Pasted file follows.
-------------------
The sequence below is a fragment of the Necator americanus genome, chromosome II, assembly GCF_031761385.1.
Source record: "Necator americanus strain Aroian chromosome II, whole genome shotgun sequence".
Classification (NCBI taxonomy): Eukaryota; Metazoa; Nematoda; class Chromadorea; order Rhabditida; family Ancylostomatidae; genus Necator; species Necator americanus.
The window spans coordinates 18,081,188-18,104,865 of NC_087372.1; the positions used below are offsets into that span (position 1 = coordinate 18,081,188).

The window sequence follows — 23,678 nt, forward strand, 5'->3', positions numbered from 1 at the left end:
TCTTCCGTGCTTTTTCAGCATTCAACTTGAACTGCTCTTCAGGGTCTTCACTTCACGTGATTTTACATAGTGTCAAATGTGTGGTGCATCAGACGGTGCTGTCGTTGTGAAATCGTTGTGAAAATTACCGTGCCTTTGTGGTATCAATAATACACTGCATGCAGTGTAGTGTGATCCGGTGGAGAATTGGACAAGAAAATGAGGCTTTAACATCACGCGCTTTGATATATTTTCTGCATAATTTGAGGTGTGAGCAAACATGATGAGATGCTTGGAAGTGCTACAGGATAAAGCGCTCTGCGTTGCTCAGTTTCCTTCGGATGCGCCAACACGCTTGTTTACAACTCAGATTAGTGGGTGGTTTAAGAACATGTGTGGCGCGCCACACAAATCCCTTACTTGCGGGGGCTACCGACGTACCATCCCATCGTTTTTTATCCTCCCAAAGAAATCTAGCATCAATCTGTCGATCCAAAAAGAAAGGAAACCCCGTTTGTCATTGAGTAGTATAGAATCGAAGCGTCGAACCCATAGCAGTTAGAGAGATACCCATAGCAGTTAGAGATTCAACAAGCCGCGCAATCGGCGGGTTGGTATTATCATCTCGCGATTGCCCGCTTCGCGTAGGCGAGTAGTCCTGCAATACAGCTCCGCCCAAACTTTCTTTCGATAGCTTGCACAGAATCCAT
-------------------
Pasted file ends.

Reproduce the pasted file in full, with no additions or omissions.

The sequence below is a fragment of the Necator americanus genome, chromosome II, assembly GCF_031761385.1.
Source record: "Necator americanus strain Aroian chromosome II, whole genome shotgun sequence".
Classification (NCBI taxonomy): Eukaryota; Metazoa; Nematoda; class Chromadorea; order Rhabditida; family Ancylostomatidae; genus Necator; species Necator americanus.
The window spans coordinates 18,081,188-18,104,865 of NC_087372.1; the positions used below are offsets into that span (position 1 = coordinate 18,081,188).

The window sequence follows — 23,678 nt, forward strand, 5'->3', positions numbered from 1 at the left end:
TCTTCCGTGCTTTTTCAGCATTCAACTTGAACTGCTCTTCAGGGTCTTCACTTCACGTGATTTTACATAGTGTCAAATGTGTGGTGCATCAGACGGTGCTGTCGTTGTGAAATCGTTGTGAAAATTACCGTGCCTTTGTGGTATCAATAATACACTGCATGCAGTGTAGTGTGATCCGGTGGAGAATTGGACAAGAAAATGAGGCTTTAACATCACGCGCTTTGATATATTTTCTGCATAATTTGAGGTGTGAGCAAACATGATGAGATGCTTGGAAGTGCTACAGGATAAAGCGCTCTGCGTTGCTCAGTTTCCTTCGGATGCGCCAACACGCTTGTTTACAACTCAGATTAGTGGGTGGTTTAAGAACATGTGTGGCGCGCCACACAAATCCCTTACTTGCGGGGGCTACCGACGTACCATCCCATCGTTTTTTATCCTCCCAAAGAAATCTAGCATCAATCTGTCGATCCAAAAAGAAAGGAAACCCCGTTTGTCATTGAGTAGTATAGAATCGAAGCGTCGAACCCATAGCAGTTAGAGAGATACCCATAGCAGTTAGAGATTCAACAAGCCGCGCAATCGGCGGGTTGGTATTATCATCTCGCGATTGCCCGCTTCGCGTAGGCGAGTAGTCCTGCAATACAGCTCCGCCCAAACTTTCTTTCGATAGCTTGCACAGAATCCAT